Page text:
Dead Sea Scrolls

Qumran Cave IV, Exterior

Qumran Cave IV, Exterior

Qumran Caves are a series of caves, some natural, some artificial, found around the archaeological site of Qumran in the Judean Dessert in the West Bank. It is in a number of these caves that the Dead Sea Scrolls were discovered. The limestone cliffs above Qumran contain numerous caves that have been used over the millennia: the first traces […]

By August 21, 2016 Read More →

Jews in the Greco-Roman Period

Shaye J.D. Cohen. “Did Ancient Jews Missionize.” Bible Review 19, 4, (2003).

Shaye J.D. Cohen. “Did Ancient Jews Missionize.” Bible Review 19, 4, (2003).

Was ancient Judaism a missionary religion? Well, it depends on what you mean by “missionary.” In one sense—say, in contrast to Christianity—Judaism, with one exception of short duration, never was. From earliest times Christianity saw the propagation of its faith as one of its central tenets. Early Christians taught that paganism was empty and worthless […]

By April 18, 2016 Read More →

Jewish Mysticism

The Catastrophe of Sabbetai Zvi

The Catastrophe of Sabbetai Zvi

Sabbetai Zvi was a manic-depressive who had a huge effect on world Jewry in the Ottoman Empire and on the study of Kabbalah. See also: Shabbatai Zvi and Sabbateanism

By April 5, 2016 Read More →

Hebrew Bible

Did the Philistines Destroy the Israelite Sanctuary at Shiloh?—The Archaeological Evidence

Did the Philistines Destroy the Israelite Sanctuary at Shiloh?—The Archaeological Evidence

The shoals in the sea of archaeology are treacherous indeed. Take the case of Marie-Louise Buhl. Ms. Buhl, a Keeper of the National Museum of Denmark, recently wrote part of the final report on the Danish excavations at Shiloha. Ms. Buhl’s task was admittedly complicated by the fact that the Shiloh excavations had been carried […]

By August 3, 2016 Read More →

Medieval Christendom

Seal-stamp for unleavened bread, 14th century Catalonia

Seal-stamp for unleavened bread, 14th century Catalonia

Gilded metal, 14th century, Catalonia (copy of the original in the Museum of l’Espluga de Francolí). Bears an inscription in Hebrew meaning “For seven days eat matzot in peace.” To be considered suitable for consumption on Passover by the Jewish community, matzot had to be marked with special seals like this one.  

By September 24, 2015 Read More →

Returning and Redemption

Jews Evacuate the Old City of Jerusalem, 1936

Jews Evacuate the Old City of Jerusalem, 1936

In 1936, Palestinian Arabs called a general strike and rebellion. In response, the British government created a commission, led by Lord Peel, to investigate the cause of the violence. The Commission concluded that the cause of the violence was growing Palestinian anxiety over the increase of Jewish immigration, and it recommended that Palestine be partitioned […]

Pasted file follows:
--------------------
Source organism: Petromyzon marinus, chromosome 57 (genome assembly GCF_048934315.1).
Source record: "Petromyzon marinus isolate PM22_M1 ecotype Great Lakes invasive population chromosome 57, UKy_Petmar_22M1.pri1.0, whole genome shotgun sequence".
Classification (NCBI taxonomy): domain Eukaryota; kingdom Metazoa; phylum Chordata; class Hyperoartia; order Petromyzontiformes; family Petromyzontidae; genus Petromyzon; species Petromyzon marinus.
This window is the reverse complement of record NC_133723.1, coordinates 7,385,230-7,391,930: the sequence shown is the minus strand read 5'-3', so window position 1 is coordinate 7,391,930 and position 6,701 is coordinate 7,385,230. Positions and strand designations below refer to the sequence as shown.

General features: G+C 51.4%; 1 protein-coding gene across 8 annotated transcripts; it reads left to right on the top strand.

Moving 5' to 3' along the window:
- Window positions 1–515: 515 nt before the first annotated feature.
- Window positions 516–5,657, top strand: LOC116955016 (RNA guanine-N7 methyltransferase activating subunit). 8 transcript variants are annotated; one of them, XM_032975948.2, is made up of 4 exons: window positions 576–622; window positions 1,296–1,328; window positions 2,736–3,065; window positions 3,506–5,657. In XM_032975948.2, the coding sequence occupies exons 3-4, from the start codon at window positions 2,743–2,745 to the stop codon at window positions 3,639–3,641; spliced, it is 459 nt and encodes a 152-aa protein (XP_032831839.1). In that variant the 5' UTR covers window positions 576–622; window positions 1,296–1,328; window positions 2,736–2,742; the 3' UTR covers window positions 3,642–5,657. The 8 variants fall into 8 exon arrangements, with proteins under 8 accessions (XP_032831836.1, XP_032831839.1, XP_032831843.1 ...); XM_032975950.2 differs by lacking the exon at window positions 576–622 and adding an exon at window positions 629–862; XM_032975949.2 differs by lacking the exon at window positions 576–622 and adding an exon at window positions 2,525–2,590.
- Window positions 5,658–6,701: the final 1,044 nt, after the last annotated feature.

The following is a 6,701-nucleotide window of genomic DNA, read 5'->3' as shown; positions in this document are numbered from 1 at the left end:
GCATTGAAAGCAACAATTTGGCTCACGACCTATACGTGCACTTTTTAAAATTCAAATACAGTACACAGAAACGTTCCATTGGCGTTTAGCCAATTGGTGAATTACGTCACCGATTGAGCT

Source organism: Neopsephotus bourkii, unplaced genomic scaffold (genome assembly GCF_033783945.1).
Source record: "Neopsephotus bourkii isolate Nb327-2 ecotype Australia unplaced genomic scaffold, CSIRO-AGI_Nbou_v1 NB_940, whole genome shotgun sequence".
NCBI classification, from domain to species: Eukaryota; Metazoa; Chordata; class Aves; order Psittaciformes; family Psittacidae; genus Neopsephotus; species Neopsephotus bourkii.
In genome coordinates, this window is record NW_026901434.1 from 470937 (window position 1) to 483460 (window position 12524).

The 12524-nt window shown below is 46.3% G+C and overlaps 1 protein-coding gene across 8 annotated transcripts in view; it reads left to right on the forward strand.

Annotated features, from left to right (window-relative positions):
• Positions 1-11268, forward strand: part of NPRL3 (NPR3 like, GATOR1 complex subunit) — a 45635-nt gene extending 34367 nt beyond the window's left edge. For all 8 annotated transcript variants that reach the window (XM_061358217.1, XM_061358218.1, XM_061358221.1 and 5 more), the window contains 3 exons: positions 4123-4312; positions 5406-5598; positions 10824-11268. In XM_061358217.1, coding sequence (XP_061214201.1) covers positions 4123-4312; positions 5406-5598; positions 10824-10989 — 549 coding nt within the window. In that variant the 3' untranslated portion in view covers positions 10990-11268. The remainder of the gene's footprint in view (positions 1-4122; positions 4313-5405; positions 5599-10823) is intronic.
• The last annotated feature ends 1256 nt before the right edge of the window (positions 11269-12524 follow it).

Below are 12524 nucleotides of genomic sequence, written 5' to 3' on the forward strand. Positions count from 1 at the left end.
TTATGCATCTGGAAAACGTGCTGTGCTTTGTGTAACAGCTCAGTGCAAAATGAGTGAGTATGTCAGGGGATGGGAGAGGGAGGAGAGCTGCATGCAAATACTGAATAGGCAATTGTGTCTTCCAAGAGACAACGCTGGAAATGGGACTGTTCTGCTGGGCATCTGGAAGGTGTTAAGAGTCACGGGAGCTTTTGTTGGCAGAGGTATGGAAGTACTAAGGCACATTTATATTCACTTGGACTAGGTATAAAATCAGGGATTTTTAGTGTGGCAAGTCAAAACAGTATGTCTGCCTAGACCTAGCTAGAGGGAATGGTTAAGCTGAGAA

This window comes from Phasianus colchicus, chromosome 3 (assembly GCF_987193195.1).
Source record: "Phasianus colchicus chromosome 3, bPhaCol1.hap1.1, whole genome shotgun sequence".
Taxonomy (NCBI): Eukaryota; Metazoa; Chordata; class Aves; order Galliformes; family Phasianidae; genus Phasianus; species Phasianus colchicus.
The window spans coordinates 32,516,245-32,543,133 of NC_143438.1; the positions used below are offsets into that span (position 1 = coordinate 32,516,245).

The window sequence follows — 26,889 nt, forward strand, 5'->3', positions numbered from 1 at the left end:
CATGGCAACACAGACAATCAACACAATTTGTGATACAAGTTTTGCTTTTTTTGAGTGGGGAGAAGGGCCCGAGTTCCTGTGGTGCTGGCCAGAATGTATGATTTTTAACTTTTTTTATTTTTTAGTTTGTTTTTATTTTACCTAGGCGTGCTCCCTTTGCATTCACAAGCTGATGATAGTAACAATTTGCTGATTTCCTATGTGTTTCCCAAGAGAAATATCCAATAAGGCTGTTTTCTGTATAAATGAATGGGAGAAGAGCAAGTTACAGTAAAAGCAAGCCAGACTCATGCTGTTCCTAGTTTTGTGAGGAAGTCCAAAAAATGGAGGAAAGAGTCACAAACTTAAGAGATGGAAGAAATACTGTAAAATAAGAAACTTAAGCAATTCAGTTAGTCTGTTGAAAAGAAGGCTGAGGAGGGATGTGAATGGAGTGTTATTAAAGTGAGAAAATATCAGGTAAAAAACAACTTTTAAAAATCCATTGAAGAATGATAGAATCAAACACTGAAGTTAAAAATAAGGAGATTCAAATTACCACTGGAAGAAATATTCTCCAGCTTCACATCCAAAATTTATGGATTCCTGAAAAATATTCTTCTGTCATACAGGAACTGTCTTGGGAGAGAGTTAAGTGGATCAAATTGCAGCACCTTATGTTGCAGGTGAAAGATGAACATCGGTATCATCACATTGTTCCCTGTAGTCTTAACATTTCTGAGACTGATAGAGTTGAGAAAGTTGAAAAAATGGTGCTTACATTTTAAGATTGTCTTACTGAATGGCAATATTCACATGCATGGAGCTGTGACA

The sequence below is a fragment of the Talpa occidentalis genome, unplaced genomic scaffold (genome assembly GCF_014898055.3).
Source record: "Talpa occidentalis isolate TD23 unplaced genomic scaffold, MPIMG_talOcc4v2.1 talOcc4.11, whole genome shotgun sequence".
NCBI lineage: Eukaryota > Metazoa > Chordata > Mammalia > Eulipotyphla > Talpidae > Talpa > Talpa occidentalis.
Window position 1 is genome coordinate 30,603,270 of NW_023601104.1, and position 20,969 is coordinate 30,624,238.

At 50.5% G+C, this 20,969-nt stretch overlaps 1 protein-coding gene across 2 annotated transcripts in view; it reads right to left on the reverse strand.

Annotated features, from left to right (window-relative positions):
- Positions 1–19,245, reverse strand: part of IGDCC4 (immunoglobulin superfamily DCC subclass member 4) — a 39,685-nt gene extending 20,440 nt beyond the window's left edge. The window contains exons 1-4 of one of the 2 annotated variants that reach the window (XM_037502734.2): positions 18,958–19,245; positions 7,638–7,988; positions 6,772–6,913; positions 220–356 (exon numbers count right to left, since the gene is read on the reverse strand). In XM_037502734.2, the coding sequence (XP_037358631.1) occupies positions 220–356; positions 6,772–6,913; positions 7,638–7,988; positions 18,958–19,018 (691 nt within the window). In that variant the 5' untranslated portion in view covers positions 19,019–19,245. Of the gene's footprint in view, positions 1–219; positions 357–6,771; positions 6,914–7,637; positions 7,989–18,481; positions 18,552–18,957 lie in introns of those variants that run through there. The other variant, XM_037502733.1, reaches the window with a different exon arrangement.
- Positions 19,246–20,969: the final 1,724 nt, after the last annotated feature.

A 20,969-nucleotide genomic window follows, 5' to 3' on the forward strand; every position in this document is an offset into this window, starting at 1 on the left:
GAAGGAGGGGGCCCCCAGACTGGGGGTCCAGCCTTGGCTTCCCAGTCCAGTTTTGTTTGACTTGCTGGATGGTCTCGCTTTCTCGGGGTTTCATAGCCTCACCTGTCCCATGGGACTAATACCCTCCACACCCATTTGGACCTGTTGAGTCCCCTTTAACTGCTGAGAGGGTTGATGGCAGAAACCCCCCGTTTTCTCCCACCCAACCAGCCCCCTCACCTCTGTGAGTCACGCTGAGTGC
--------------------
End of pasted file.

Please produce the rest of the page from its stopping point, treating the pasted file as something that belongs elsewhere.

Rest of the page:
By August 23, 2016 Read More →

Medieval Islamic Lands

Forced Conversion of the Jews of Aden

Forced Conversion of the Jews of Aden

Geniza Document, trans. S. D. Goitein, in Mosseri Collection, L-12, Letters of Medieval Jewish Traders (Princeton, 1973), pp. 213–15. Excerpted from Norman Stillman, Jews of Arab Lands, 247-248. (August 1198) to Aden. Immediately after his arrival he was brought before the self-styled caliph, who said to him: “Become a Muslim, or you will cause the death of your brethren.” […]

By August 19, 2015 Read More →

Early Modern Period

Mercantilism

Mercantilism

Overview Overview- Mercantilism Secondary sources Israel, Jonathan. “An Amsterdam Jewish Merchant of the Golden Age- Jeronimo Nunes Da Costa (1620-1697), Agent of Portugal in the Dutch Republic.” Studia Rosenthaliana 18, no. 1 (1984)- 21-40. Israel, Jonathan. “The Economic Contribution of Dutch Sephardi Jewry to Holland’s Golden Age, 1595-1713.” Tijdschrift voor Geschiedenis 96, no. 4 (1983)- […]

By April 7, 2008 0 Comments Read More →

More Recent Articles

The Causes and Consequences of the Arab Revolt

The Causes and Consequences of the Arab Revolt

Illegal Jewish immigration led the Arabs to fear they would become a minority. The political strike they organized quickly became violent and convinced the British that the Mandate had failed.

By August 23, 2016 Read More →
Illegal Jewish Immigration before World War II

Illegal Jewish Immigration before World War II

The deterioration of the circumstances of the Jews in Europe led to mass immigration despite visa restrictions by the British. Palestine was the closest and most likely destination for most of these immigrants.

By August 23, 2016 Read More →
The Dead Sea Scrolls and the People Who Wrote Them

The Dead Sea Scrolls and the People Who Wrote Them

After a quarter century of discovery and publication, the study of the manuscripts from the desert of Judah has entered a new, more mature phase. True, the heat and noise of the early controversies have not wholly dissipated. One occasionally hears the agonized cry of a scholar pinned beneath a collapsed theory. And in the […]

By August 17, 2016 Read More →